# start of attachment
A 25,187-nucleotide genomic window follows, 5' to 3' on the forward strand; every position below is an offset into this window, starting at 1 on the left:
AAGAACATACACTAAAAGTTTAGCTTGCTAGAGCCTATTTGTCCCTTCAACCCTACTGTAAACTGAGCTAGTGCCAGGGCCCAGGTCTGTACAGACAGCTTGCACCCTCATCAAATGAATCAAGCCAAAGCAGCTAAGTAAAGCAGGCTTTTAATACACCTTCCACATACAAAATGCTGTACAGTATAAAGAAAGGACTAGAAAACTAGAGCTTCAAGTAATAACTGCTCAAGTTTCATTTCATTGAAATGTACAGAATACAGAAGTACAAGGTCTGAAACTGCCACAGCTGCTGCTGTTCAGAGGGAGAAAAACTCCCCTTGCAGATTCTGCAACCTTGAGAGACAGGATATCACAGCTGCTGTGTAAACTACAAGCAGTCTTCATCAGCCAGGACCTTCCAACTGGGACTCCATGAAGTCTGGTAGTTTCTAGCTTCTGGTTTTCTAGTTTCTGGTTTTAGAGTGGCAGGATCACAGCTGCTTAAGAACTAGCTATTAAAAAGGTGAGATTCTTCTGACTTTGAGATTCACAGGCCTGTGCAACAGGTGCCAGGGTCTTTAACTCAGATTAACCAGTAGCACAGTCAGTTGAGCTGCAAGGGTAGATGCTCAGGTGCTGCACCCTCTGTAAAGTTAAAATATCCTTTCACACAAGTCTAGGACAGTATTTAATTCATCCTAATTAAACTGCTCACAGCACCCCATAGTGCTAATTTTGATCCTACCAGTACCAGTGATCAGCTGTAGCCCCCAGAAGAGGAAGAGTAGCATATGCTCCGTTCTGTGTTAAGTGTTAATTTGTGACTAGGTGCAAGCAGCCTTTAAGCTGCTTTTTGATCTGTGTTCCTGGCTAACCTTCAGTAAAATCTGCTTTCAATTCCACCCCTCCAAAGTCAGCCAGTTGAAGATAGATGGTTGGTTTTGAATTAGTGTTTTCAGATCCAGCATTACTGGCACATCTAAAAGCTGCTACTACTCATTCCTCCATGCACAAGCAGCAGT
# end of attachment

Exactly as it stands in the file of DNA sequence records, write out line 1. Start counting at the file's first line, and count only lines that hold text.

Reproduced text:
A 25,187-nucleotide genomic window follows, 5' to 3' on the forward strand; every position below is an offset into this window, starting at 1 on the left: